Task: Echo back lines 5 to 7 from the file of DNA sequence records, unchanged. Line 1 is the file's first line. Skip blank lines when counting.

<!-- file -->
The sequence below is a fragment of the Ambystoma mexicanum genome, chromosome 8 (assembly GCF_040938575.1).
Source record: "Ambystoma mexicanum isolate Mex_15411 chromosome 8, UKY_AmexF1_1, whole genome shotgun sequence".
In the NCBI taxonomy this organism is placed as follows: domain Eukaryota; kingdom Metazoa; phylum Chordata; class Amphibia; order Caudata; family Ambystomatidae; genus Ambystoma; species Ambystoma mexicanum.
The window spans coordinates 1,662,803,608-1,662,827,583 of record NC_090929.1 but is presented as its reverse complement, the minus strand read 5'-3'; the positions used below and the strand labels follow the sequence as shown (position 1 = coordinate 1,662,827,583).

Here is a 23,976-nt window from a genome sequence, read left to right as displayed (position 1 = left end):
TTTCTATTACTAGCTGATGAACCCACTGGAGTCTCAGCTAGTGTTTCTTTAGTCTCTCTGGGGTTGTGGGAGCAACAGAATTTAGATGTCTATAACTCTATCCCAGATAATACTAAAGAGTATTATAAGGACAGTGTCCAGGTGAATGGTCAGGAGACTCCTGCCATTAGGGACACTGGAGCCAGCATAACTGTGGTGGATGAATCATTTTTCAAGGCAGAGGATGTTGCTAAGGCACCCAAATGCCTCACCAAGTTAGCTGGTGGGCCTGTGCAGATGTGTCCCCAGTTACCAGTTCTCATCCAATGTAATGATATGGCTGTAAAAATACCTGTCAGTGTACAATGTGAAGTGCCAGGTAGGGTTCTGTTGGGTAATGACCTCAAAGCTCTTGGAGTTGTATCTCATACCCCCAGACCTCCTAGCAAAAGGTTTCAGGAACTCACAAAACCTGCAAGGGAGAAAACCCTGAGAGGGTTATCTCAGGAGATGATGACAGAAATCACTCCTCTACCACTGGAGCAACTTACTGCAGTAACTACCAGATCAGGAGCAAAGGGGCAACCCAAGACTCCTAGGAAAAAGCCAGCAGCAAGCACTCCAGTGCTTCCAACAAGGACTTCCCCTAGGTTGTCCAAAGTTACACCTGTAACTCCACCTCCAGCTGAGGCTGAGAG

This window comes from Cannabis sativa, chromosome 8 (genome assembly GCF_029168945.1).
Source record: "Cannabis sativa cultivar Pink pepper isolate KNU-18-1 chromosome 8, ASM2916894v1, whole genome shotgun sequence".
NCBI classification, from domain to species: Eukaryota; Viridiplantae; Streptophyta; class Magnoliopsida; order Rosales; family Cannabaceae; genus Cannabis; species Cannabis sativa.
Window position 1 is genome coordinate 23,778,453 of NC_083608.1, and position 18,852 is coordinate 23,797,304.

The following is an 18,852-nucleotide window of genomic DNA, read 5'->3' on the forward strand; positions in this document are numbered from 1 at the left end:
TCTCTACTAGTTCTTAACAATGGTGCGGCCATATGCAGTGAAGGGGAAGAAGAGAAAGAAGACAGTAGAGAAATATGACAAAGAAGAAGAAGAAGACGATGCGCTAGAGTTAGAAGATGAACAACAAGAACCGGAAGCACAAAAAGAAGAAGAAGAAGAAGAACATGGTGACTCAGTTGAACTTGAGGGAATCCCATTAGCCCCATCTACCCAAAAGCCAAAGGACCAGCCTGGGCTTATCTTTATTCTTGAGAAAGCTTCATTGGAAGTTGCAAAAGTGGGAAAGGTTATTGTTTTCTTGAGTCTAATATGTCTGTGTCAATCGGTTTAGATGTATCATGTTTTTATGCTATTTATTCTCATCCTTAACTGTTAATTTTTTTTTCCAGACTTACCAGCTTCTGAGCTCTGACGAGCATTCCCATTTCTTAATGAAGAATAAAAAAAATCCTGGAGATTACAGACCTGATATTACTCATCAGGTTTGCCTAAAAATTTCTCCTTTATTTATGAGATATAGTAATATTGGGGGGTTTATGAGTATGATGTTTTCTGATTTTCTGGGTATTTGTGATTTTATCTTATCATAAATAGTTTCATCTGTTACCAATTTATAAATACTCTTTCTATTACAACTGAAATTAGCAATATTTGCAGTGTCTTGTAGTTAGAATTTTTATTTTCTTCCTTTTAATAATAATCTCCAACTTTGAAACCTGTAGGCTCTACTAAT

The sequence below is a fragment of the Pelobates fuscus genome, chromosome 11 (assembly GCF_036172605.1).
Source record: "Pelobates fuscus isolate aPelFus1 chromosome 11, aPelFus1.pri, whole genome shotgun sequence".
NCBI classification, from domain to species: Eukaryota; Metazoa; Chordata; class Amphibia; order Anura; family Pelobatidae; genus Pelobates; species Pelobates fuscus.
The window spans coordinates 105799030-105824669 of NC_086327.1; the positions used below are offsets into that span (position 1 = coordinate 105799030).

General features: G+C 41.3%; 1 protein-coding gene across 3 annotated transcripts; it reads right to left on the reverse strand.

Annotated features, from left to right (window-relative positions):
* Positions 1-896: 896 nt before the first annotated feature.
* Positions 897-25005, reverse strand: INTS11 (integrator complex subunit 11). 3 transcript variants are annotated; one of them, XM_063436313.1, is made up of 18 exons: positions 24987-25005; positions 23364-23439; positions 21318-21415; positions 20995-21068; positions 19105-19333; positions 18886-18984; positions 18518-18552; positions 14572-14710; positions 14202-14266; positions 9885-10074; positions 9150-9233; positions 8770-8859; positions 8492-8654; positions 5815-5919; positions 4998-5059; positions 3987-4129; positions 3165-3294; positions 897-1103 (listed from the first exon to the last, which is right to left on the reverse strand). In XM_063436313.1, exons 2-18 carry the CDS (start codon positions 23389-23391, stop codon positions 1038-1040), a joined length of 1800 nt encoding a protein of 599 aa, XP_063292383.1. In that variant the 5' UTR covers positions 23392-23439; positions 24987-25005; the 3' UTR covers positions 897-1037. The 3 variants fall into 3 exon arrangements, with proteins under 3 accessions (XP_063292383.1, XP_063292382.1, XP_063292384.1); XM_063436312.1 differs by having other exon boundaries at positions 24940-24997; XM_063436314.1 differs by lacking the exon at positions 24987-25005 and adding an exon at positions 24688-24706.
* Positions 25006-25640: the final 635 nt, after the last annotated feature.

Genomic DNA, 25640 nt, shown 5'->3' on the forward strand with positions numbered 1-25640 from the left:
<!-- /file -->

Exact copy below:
Here is a 23,976-nt window from a genome sequence, read left to right as displayed (position 1 = left end):
TTTCTATTACTAGCTGATGAACCCACTGGAGTCTCAGCTAGTGTTTCTTTAGTCTCTCTGGGGTTGTGGGAGCAACAGAATTTAGATGTCTATAACTCTATCCCAGATAATACTAAAGAGTATTATAAGGACAGTGTCCAGGTGAATGGTCAGGAGACTCCTGCCATTAGGGACACTGGAGCCAGCATAACTGTGGTGGATGAATCATTTTTCAAGGCAGAGGATGTTGCTAAGGCACCCAAATGCCTCACCAAGTTAGCTGGTGGGCCTGTGCAGATGTGTCCCCAGTTACCAGTTCTCATCCAATGTAATGATATGGCTGTAAAAATACCTGTCAGTGTACAATGTGAAGTGCCAGGTAGGGTTCTGTTGGGTAATGACCTCAAAGCTCTTGGAGTTGTATCTCATACCCCCAGACCTCCTAGCAAAAGGTTTCAGGAACTCACAAAACCTGCAAGGGAGAAAACCCTGAGAGGGTTATCTCAGGAGATGATGACAGAAATCACTCCTCTACCACTGGAGCAACTTACTGCAGTAACTACCAGATCAGGAGCAAAGGGGCAACCCAAGACTCCTAGGAAAAAGCCAGCAGCAAGCACTCCAGTGCTTCCAACAAGGACTTCCCCTAGGTTGTCCAAAGTTACACCTGTAACTCCACCTCCAGCTGAGGCTGAGAG

This window comes from Cannabis sativa, chromosome 8 (genome assembly GCF_029168945.1).